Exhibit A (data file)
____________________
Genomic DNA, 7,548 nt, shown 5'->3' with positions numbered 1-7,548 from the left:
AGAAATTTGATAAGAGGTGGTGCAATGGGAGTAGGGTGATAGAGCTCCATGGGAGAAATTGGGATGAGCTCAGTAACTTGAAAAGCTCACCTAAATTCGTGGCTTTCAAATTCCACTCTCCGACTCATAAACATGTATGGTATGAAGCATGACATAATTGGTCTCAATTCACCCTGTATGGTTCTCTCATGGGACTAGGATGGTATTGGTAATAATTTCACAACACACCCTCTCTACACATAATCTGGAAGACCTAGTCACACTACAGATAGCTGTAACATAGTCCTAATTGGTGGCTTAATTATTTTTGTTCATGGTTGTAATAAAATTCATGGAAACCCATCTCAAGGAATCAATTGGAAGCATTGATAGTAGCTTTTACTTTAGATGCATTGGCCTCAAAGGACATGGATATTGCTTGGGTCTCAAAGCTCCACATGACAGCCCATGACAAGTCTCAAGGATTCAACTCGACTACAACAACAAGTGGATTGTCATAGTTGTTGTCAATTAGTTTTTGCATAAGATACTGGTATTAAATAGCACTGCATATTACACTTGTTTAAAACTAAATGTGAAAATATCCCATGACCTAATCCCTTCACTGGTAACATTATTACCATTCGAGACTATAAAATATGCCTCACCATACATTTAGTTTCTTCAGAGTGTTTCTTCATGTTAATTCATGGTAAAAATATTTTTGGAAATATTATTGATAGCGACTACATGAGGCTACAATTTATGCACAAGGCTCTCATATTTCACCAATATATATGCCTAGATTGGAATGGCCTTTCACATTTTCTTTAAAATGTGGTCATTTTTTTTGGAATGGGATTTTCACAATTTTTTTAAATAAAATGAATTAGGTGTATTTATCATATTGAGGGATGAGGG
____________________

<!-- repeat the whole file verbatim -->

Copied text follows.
Genomic DNA, 7,548 nt, shown 5'->3' with positions numbered 1-7,548 from the left:
AGAAATTTGATAAGAGGTGGTGCAATGGGAGTAGGGTGATAGAGCTCCATGGGAGAAATTGGGATGAGCTCAGTAACTTGAAAAGCTCACCTAAATTCGTGGCTTTCAAATTCCACTCTCCGACTCATAAACATGTATGGTATGAAGCATGACATAATTGGTCTCAATTCACCCTGTATGGTTCTCTCATGGGACTAGGATGGTATTGGTAATAATTTCACAACACACCCTCTCTACACATAATCTGGAAGACCTAGTCACACTACAGATAGCTGTAACATAGTCCTAATTGGTGGCTTAATTATTTTTGTTCATGGTTGTAATAAAATTCATGGAAACCCATCTCAAGGAATCAATTGGAAGCATTGATAGTAGCTTTTACTTTAGATGCATTGGCCTCAAAGGACATGGATATTGCTTGGGTCTCAAAGCTCCACATGACAGCCCATGACAAGTCTCAAGGATTCAACTCGACTACAACAACAAGTGGATTGTCATAGTTGTTGTCAATTAGTTTTTGCATAAGATACTGGTATTAAATAGCACTGCATATTACACTTGTTTAAAACTAAATGTGAAAATATCCCATGACCTAATCCCTTCACTGGTAACATTATTACCATTCGAGACTATAAAATATGCCTCACCATACATTTAGTTTCTTCAGAGTGTTTCTTCATGTTAATTCATGGTAAAAATATTTTTGGAAATATTATTGATAGCGACTACATGAGGCTACAATTTATGCACAAGGCTCTCATATTTCACCAATATATATGCCTAGATTGGAATGGCCTTTCACATTTTCTTTAAAATGTGGTCATTTTTTTTGGAATGGGATTTTCACAATTTTTTTAAATAAAATGAATTAGGTGTATTTATCATATTGAGGGATGAGGG